A studio held the movie rights to the Fantastic Four, and was going to lose them if they didn’t make a movie. So they hired Roger Corman to do an ultra-cheap quickie Fantastic Four movie. The result was immediately shelved; it was made solely to get past a contractual obstacle, not to ever be seen by anyone. There are many crapistes in the industry who make never-to-be-released tax writeoffs on a regular basis, but Corman is not one of them: this is the only time he’s ever had a film shelved. It has since been leaked to fans, and enjoyed a small but persistent circulation in low quality bootlegs. They say it’s bad, but maybe not as bad as it sounds given the circumstances of its creation. Some were offended by a perceived gay subtext, though...
How bad is it, really? Before ephemeral Youtube piracy made such things easy, seeing this movie became a sought-after prize in certain circles of bad movie afficionados. VHS copies were surreptitiously traded, rather like The Star Wars Holiday Special. So naturally, as has happened with other “lost films”, it developed a reputation — one might even say a mystique. There’s even a documentary telling the true story of this legendary film. Now I can finally answer the question: does it live down to the hype? How bad is it?
The sad truth is that, though production-wise it’s a very cheap Z-grade film, and the cast is both untalented and uninspired... it’s really not much worse than the big-budget Tim Story film of 2005 which is reviewed below. In terms of writing, I’d say it’s better. And between the two films, this one has definitely got the superior Dr. Doom.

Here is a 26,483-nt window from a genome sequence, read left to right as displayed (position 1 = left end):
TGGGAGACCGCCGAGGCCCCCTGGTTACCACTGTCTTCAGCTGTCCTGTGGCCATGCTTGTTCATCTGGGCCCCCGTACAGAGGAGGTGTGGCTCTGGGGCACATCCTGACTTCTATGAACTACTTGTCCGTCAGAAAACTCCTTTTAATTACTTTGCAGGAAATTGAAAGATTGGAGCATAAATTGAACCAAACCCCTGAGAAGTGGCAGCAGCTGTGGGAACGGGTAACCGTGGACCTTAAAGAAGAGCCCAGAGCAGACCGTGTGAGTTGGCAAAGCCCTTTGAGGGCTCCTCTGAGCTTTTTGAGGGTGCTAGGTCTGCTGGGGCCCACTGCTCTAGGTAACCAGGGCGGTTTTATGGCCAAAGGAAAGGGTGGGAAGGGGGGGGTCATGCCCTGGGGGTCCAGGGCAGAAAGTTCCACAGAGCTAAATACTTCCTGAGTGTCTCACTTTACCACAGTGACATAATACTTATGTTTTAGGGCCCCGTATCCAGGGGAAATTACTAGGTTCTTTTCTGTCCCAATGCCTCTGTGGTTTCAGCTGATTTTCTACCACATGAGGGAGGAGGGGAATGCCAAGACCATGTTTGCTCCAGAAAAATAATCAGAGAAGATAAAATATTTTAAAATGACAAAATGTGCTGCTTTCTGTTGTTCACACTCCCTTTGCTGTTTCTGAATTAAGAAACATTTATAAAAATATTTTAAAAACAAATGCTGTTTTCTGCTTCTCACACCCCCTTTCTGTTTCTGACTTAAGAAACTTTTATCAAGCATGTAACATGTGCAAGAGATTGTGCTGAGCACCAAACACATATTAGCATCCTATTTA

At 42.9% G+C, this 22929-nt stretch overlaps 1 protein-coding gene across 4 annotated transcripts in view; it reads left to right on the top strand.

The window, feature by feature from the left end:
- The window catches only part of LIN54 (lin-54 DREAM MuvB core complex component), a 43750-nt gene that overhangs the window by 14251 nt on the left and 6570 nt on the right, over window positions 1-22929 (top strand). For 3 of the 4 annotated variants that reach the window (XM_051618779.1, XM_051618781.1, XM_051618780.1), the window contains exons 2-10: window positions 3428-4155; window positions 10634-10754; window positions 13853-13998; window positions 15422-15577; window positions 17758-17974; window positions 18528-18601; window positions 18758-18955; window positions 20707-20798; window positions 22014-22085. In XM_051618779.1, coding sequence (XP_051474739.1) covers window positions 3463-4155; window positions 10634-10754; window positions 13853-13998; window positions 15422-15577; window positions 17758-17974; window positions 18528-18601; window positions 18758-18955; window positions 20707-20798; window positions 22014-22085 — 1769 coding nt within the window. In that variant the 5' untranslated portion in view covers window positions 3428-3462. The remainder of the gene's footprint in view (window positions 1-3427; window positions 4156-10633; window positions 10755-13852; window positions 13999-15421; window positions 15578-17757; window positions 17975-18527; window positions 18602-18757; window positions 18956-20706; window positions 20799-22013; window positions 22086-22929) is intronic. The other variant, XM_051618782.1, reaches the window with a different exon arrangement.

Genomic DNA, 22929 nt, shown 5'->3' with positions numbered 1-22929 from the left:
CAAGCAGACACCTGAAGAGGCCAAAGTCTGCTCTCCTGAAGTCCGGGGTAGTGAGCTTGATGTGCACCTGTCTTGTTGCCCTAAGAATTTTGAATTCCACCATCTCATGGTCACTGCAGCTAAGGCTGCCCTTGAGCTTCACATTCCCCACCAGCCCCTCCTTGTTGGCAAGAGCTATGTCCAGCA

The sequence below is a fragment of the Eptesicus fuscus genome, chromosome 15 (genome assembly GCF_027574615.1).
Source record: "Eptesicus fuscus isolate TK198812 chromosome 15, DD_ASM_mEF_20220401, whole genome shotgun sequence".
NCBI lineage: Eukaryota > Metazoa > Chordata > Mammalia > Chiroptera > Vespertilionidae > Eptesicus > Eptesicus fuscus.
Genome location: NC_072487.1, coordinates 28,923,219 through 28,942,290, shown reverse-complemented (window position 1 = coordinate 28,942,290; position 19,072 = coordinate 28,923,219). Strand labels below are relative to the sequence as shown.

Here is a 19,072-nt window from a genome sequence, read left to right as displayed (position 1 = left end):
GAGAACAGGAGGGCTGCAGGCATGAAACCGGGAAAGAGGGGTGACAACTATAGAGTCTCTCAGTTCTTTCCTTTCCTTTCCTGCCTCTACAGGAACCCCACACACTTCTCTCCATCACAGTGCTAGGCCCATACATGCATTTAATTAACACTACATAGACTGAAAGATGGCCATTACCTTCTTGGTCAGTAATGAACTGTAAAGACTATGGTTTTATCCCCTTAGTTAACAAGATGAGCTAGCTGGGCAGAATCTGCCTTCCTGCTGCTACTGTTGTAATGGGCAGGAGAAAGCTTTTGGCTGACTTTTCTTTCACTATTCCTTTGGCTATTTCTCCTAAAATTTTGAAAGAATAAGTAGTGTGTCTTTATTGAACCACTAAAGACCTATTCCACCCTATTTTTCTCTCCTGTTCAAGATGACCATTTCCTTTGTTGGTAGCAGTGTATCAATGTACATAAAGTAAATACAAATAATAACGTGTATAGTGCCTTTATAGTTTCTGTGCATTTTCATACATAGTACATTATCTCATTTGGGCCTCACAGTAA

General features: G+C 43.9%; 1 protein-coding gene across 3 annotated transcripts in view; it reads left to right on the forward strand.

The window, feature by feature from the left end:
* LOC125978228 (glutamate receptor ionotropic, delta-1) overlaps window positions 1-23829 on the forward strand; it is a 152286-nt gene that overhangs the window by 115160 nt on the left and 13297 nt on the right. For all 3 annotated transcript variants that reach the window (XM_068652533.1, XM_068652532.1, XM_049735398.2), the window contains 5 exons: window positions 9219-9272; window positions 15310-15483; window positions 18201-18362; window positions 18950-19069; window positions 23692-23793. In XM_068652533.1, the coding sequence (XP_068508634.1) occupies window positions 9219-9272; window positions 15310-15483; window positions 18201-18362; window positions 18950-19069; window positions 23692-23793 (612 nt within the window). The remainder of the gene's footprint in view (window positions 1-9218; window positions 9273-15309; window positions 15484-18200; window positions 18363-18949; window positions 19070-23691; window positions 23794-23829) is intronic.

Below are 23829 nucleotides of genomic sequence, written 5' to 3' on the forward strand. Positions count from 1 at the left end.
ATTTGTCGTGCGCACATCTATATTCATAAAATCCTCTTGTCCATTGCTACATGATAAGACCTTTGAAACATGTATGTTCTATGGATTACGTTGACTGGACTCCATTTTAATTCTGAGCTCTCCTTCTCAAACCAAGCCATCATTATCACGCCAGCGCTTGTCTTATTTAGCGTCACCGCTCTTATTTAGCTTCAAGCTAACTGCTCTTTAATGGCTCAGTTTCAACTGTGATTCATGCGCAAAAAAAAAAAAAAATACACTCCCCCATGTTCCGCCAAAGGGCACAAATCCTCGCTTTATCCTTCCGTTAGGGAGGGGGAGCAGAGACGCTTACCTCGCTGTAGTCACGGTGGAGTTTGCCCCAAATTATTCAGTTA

It also gives the Four a bit more to do in terms of overcoming opposition, in that there are two bad guys — they make up a guy called The Jeweler, who is not based on anything from the comics. He kidnaps Alicia Masters, the woman who will become Ben “The Thing” Grimm’s romantic interest, and also gets ahold of a MacGuffin desired by Doom... it ain’t much, really, but nothing in the Tim Story film managed to be even this interesting.
The crude practical effects they use for things like Reed Richards’ extending arms are in some ways more convincing to the eye than the digital cartoon version in the later film, simply because you’re seeing the weight and textures of a real physical object. The Thing suit is not much worse; the main difference is that this one has a more articulated face, but it’s done by puppetry instead of by the face of the actor inside, so it moves very peculiarly sometimes. If you’re looking for some unintentional humor in the film, that’s one place to keep an eye out.
By the way... gay subtext? I don’t see it. Some film audiences in the nineties were just a little too... like this.
It may sound like I’m praising this film. Believe me, I’m not. This is a dry little turd of a movie that hardly even has an interestingly bad smell. It’s pathetic. But seeing it really drives home just how worthless a big summer blockbuster can be, because the distance between the two versions of the story, despite differing in budget by about three orders of magnitude, is so narrow.